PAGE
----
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Stock Market Bubble?: 4 Technology Valuation, SMB Warning Signs for 2018

From Main Street to Wall Street, business optimism is pretty darn strong these days. Small business owners and entrepreneurs have high hopes for the rest of this year, according to multiple surveys. But take a closer look at the tea leaves and perhaps some warning signs are emerging.

First, the apparent good news: Capital One’s latest Small Business Growth Index found 50 percent of small business owners (SBOs) overall feel current business conditions are good or excellent (up from 41 percent a year ago), and the same percentage expect to see conditions improve in the next six months – the highest level reported since spring 2012.

But there are warning signs around us. They include…


Warning Sign 1: Private Equity & Buyout Valuations?

Buyout firms are paying the highest prices for deals since the 2008 financial crisis, according to CNBC. The report, quoting stats from PitchBook, said PE firms paid about 10.8 times EBITDA to make acquisitions in Q1 2017, the highest multiple since the housing market financial crisis unfolded nearly a decade ago.

Sellers certainly enjoy the high multiples. But buyers could be setting themselves up for some pain. As the recent Avaya bankruptcy taught us, buyers who pay too much and take on too much debt sometimes stumble badly amid market shifts (i.e., hardware to cloud).

Amid those caution signs, perhaps that’s why Cloudera is set to IPO at a lower valuation than a private round in 2014. Also of note: Windstream’s buyout of Broadview, which provides managed cloud services, involved a relatively low valuation of 4.7 times Broadview’s 2016 EBITDA, according to ChannelE2E estimates.


Warning Sign 2: Misleading PE Investment Returns?

Meanwhile, buyout firms also are “magically and legally” pumping up the returns on their investments, according to Bloomberg. Yes, that word was “legally.” The Bloomberg story offers this example:

“Using investors’ money, a buyout fund puts in $100 million of equity to acquire a company for, say, $400 million. It sells the company six years later, at a price that almost doubles the value of the equity. Employing credit to delay investing for two years produces an IRR of 13.9 percent, compared with only 10.6 percent if the money had been invested at the start…”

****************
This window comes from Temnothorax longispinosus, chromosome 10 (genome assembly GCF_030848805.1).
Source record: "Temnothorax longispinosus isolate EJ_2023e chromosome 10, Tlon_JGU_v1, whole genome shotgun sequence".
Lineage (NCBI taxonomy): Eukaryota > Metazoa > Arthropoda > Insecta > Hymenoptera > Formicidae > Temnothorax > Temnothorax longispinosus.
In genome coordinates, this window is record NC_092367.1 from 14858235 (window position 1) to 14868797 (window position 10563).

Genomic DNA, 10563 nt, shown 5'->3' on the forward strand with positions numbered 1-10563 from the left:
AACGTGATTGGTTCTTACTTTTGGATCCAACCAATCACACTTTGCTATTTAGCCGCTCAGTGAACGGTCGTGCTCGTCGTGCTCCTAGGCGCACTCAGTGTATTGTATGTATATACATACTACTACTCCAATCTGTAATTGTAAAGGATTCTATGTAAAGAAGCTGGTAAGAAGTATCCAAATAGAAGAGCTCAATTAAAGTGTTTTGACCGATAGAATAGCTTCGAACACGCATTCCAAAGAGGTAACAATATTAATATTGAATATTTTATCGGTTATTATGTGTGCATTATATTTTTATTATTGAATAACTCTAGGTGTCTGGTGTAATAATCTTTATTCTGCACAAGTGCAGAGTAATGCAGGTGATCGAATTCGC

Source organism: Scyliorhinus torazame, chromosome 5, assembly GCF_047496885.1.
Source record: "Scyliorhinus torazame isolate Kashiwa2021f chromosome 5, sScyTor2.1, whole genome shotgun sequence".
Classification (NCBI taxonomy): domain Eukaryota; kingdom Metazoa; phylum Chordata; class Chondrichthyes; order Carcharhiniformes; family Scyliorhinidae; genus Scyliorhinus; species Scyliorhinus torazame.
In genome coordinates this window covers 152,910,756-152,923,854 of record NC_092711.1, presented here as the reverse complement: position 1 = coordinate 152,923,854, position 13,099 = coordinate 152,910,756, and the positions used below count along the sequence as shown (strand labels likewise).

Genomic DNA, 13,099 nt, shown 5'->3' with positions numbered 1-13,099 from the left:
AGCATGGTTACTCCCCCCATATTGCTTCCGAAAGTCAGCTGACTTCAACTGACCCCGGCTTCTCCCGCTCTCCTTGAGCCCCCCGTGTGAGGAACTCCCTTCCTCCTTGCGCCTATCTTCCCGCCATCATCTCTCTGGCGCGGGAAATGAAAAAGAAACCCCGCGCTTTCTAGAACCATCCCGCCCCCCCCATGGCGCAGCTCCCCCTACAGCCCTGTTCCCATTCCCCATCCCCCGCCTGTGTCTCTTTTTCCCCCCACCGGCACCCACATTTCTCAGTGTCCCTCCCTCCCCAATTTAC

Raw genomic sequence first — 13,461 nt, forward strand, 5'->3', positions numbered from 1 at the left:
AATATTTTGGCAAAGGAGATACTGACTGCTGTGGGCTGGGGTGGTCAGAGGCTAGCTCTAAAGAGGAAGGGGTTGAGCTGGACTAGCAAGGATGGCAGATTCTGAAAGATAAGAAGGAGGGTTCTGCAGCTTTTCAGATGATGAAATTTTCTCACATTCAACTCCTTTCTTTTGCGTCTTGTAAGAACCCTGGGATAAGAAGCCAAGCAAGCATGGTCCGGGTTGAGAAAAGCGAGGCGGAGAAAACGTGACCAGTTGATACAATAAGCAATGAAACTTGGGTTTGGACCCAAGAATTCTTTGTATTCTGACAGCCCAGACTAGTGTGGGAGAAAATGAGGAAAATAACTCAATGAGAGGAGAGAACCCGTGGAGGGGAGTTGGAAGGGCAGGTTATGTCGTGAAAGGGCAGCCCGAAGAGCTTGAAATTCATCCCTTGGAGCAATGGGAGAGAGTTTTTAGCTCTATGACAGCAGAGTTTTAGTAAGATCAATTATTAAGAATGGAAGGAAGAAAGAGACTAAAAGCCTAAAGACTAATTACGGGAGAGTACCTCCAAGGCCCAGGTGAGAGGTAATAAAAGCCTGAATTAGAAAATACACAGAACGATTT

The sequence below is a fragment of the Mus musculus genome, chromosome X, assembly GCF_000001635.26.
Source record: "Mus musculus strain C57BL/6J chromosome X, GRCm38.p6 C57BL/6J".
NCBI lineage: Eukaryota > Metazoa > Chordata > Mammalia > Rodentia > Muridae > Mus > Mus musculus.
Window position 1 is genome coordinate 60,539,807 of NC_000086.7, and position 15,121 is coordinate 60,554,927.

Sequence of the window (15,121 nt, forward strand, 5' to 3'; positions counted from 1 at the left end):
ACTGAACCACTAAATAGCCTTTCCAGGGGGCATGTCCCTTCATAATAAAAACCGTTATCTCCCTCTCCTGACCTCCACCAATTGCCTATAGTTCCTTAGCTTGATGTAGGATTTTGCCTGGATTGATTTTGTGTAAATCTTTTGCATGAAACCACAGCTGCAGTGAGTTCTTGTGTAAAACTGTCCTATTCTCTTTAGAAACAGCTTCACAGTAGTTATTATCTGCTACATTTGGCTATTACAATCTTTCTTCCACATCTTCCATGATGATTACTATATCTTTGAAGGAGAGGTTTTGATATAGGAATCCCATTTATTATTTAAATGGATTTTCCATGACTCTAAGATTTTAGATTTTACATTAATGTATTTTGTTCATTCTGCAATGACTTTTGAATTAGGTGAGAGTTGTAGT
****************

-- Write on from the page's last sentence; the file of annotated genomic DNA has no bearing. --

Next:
That higher return on investment potentially creates artificial optimism across the market, ChannelE2E believes. In a potentially dangerous scenario, individual investors may be willing to pay “more” for investments based on “lofty” returns over in the PE market that aren’t so lofty…


Warning Sign 3: Student Loan Bubble?

Shift your focus from private equity to student loans, and another potential warning sign emerges. As The Wall Street Journal put it in April 2016:

“More than 40% of Americans who borrowed from the government’s main student-loan program aren’t making payments or are behind on more than $200 billion owed, raising worries that millions of them may never repay.”

And by August 2016, The Chicago Tribune offered this warning:

“The most obvious candidate for the next bubble is student loan debt, which has ballooned to $1.26 trillion. To put that in perspective, federal student loan asset levels stayed at about $100 billion from 1995 to 2010, but as college costs soared, more families turned to debt to finance their coveted degrees. That’s why the total amount of education debt has soared.”

Ah yes. The alleged student loan bubble. Plenty of pundits have cried wolf multiple times. Alas, we’re all starting to turn a deaf ear to this one. But I sense this remains a ticking time bomb — or at least a painful firecracker of sorts — that could burn the market. If students default on their college loan payments, Main Street U.S.A. could be left picking up the pieces.


Warning Sign 4: Money-Losing Cloud Customers?

My next worry involves more of a personal thesis. It centers on big public clouds like Amazon Web Services and Microsoft Azure. Let me be clear: Those public clouds are legitimate businesses with impressive services. No doubt, MSPs and channel partners should continue their various cloud investments.

My concern, however, involves the third-party workloads running within AWS, Azure and other well-known clouds.

Indeed, thousands of money-losing cloud startups run their workloads in AWS and Azure. If those money-losing startups face a market correction, then they could become non-paying or former customers of public cloud providers. Suddenly, AWS and Azure would lose their halos.

I’ve previously compared the potential cloud bubble to the scenario described in The Big Short. It’s also somewhat akin to what killed Exodus Communications, a hosting provider that imploded in 2001 when many of its dot-com customers died. Admittedly, neither Microsoft nor AWS have the type of debt load that crushed Exodus. But I’m still curious to know how many AWS and Azure customers are money-losing startups.


Don’t Panic. Do Manage

Nick Bock

Check in with MSP peer groups and IT associations, and some of the concerns I’ve mentioned above have been hot topics of discussion in recent months. During a phone call with Five Nines CEO Nick Bock last week, he mentioned that some of his peers are expecting some sort of Wall Street correction in 2018 or so.

Bock isn’t running for the exits. Instead, he’s investing in his own business. Likewise, ChannelE2E is doubling down on its own R&D efforts (we’ll share more details mid-2017 or so) rather then speculating in markets we don’t know.

My advice? Keep betting on yourself. Even in a healthy economy, IT jobs come and go. Technology giants and upstarts get swallowed. Independent MSP and VAR business owners, in stark contrast, control their own destinies regardless of the storms around them.

Onward. Upward.

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